More regulations means bigger need to train drivers
The website FleetOwner.com outlined some of the most important truck regulations taking effect this year, including two key regulations:
Driver Vehicle Inspection Reports (DVIRs): Recent changes to DVIR requirements exempt drivers from having to retain pre-trip vehicle inspection reports if the driver finds no problems, but beware, said Sandberg. If an inspection uncovers maintenance issues, the driver and fleet can be cited for CSA violations and two DVIR citations and you’re out.
Electronic Driver Logs (ELDs): Perhaps the longest running rulemaking process in industry history, the ELD mandate continues to stagger along, according to Sandberg, who noted that she expects to see “additional delays” that may push publication of a final rule out too late 2014 or even 2015. The current delay is still due to the challenge over harassment brought by OOIDA (the Owner-Operator Independent Driver Association) she said, and the organization is expected to challenge the rule again should it move forward.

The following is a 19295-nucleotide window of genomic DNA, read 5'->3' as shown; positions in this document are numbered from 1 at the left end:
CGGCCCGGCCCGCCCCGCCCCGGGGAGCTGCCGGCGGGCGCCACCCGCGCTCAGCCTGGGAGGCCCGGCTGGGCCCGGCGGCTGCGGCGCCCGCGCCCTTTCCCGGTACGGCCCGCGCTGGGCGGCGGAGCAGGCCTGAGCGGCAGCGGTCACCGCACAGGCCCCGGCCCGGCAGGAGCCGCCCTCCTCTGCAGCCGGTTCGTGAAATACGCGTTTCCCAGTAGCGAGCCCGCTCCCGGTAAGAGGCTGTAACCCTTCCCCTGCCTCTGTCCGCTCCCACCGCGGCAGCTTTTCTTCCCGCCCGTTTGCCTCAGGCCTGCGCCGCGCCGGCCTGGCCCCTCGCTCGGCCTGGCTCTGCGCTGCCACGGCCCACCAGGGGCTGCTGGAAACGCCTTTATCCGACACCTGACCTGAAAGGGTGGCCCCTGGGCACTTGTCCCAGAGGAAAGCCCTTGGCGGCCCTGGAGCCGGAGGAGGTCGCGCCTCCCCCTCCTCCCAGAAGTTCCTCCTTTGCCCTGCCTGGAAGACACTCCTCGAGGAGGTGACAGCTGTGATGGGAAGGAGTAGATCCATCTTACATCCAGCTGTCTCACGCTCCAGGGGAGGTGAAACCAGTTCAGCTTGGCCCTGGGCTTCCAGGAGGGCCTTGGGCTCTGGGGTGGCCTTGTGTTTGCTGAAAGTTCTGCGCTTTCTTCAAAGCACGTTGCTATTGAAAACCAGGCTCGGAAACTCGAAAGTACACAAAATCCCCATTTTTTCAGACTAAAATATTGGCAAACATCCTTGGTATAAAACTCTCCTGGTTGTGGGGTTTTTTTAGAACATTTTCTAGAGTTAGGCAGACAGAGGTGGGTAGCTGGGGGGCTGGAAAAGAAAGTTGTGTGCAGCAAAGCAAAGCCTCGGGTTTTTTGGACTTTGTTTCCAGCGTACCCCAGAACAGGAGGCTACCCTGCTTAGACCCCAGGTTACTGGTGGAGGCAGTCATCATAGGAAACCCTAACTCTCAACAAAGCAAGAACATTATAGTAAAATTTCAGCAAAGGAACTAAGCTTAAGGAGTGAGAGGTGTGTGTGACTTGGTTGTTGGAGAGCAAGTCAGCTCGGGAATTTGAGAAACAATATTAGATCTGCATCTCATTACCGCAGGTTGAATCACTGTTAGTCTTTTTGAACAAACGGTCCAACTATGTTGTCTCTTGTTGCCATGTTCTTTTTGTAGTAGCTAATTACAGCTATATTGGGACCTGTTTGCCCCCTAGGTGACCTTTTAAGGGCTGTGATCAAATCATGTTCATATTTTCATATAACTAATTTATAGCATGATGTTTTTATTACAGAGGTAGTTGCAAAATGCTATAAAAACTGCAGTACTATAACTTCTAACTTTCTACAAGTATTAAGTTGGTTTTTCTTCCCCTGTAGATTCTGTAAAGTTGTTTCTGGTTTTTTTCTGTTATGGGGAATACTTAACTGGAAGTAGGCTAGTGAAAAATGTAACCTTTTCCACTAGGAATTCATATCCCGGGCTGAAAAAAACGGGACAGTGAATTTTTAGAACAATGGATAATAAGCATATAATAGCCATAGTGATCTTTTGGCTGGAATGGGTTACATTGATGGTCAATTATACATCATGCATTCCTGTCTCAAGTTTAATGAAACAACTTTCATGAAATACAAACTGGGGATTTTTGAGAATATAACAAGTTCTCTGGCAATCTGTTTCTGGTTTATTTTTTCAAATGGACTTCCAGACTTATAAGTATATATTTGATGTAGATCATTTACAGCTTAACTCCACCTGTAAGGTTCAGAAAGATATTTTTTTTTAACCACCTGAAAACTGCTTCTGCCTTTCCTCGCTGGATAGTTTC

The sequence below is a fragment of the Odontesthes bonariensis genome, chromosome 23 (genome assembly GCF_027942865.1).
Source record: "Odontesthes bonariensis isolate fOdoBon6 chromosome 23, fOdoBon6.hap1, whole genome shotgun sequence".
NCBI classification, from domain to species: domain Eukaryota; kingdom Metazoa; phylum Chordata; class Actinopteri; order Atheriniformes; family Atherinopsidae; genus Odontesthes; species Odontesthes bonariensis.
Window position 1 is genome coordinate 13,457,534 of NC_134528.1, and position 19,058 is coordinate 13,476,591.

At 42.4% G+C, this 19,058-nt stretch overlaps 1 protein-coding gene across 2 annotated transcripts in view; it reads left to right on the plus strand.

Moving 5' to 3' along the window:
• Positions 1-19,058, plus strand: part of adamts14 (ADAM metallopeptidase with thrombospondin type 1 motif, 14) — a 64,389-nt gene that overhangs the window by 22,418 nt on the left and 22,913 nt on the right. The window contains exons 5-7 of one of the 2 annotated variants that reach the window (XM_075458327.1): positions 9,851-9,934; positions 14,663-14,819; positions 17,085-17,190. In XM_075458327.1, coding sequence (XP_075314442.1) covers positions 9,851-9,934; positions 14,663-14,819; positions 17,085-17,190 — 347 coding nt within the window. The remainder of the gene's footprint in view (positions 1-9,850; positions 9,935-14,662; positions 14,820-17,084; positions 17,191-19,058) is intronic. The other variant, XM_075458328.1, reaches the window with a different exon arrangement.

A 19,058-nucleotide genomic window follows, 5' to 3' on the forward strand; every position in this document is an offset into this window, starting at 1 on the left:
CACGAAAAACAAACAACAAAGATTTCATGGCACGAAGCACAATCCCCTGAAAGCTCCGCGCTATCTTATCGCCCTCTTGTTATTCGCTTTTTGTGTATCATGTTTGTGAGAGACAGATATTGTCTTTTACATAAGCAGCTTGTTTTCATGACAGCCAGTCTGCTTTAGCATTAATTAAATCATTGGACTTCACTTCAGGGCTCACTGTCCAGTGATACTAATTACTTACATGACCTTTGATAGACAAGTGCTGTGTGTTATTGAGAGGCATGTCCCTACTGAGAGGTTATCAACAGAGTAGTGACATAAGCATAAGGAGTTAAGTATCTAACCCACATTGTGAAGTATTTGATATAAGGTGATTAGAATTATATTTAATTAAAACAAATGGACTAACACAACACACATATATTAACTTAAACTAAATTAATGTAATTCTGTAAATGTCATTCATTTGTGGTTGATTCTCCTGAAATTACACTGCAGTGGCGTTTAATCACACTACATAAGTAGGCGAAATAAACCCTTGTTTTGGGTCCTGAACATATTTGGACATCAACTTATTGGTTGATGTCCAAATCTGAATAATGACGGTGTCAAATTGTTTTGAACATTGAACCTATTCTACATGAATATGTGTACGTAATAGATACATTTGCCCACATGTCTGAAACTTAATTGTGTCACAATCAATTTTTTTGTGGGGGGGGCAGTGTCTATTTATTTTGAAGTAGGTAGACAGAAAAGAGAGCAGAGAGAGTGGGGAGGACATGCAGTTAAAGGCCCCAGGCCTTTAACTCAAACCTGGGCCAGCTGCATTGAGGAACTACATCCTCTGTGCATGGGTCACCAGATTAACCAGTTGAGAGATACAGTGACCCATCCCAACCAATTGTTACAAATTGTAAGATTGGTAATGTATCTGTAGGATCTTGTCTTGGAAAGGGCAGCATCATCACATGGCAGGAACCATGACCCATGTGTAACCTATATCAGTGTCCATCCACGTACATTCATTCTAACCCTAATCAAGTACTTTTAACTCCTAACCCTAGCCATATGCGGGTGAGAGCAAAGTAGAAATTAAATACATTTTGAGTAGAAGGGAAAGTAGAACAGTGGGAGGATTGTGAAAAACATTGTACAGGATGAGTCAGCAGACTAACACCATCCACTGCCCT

FleetOwner also reported that “there has been a big increase in the number of hours of service (HOS) audits,” as GPS logs are being used to enforce the new requirements. “Logbook violations can mean an instant downgrading of a fleet’s safety rating,” FleetOwner reported. Commercial truck carriers are urged to be “sure that the devices they deploy will truly be compliant with the regulation.”
The truck industry is seeing more and more regulations imposed every year, which means truck carriers are eager to find professionally trained drivers who they can trust to meet new requirements while on the open road.